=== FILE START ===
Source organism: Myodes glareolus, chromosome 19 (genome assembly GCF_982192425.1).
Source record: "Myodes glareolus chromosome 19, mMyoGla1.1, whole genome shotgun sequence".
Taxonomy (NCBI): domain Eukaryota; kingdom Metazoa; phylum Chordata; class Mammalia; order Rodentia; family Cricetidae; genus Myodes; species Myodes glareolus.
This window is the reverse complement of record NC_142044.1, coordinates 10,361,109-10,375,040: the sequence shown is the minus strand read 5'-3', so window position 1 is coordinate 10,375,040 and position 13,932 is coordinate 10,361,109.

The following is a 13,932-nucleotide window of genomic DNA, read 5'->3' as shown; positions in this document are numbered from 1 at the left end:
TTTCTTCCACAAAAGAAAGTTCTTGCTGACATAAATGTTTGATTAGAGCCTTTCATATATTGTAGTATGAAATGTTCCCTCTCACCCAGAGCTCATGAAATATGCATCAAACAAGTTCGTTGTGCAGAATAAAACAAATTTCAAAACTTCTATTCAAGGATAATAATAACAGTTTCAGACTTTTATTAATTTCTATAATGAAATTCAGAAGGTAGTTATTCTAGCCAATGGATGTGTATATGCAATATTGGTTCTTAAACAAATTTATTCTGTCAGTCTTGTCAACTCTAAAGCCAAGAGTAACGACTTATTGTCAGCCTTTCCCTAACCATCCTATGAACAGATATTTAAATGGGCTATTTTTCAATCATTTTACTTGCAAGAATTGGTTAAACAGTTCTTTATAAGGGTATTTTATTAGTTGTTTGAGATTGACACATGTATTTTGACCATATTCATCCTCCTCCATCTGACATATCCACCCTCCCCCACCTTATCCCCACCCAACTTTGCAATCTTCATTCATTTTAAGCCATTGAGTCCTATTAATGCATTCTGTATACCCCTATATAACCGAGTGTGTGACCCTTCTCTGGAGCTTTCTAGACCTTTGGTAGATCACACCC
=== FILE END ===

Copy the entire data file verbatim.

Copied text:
Source organism: Myodes glareolus, chromosome 19 (genome assembly GCF_982192425.1).
Source record: "Myodes glareolus chromosome 19, mMyoGla1.1, whole genome shotgun sequence".
Taxonomy (NCBI): domain Eukaryota; kingdom Metazoa; phylum Chordata; class Mammalia; order Rodentia; family Cricetidae; genus Myodes; species Myodes glareolus.
This window is the reverse complement of record NC_142044.1, coordinates 10,361,109-10,375,040: the sequence shown is the minus strand read 5'-3', so window position 1 is coordinate 10,375,040 and position 13,932 is coordinate 10,361,109.

The following is a 13,932-nucleotide window of genomic DNA, read 5'->3' as shown; positions in this document are numbered from 1 at the left end:
TTTCTTCCACAAAAGAAAGTTCTTGCTGACATAAATGTTTGATTAGAGCCTTTCATATATTGTAGTATGAAATGTTCCCTCTCACCCAGAGCTCATGAAATATGCATCAAACAAGTTCGTTGTGCAGAATAAAACAAATTTCAAAACTTCTATTCAAGGATAATAATAACAGTTTCAGACTTTTATTAATTTCTATAATGAAATTCAGAAGGTAGTTATTCTAGCCAATGGATGTGTATATGCAATATTGGTTCTTAAACAAATTTATTCTGTCAGTCTTGTCAACTCTAAAGCCAAGAGTAACGACTTATTGTCAGCCTTTCCCTAACCATCCTATGAACAGATATTTAAATGGGCTATTTTTCAATCATTTTACTTGCAAGAATTGGTTAAACAGTTCTTTATAAGGGTATTTTATTAGTTGTTTGAGATTGACACATGTATTTTGACCATATTCATCCTCCTCCATCTGACATATCCACCCTCCCCCACCTTATCCCCACCCAACTTTGCAATCTTCATTCATTTTAAGCCATTGAGTCCTATTAATGCATTCTGTATACCCCTATATAACCGAGTGTGTGACCCTTCTCTGGAGCTTTCTAGACCTTTGGTAGATCACACCC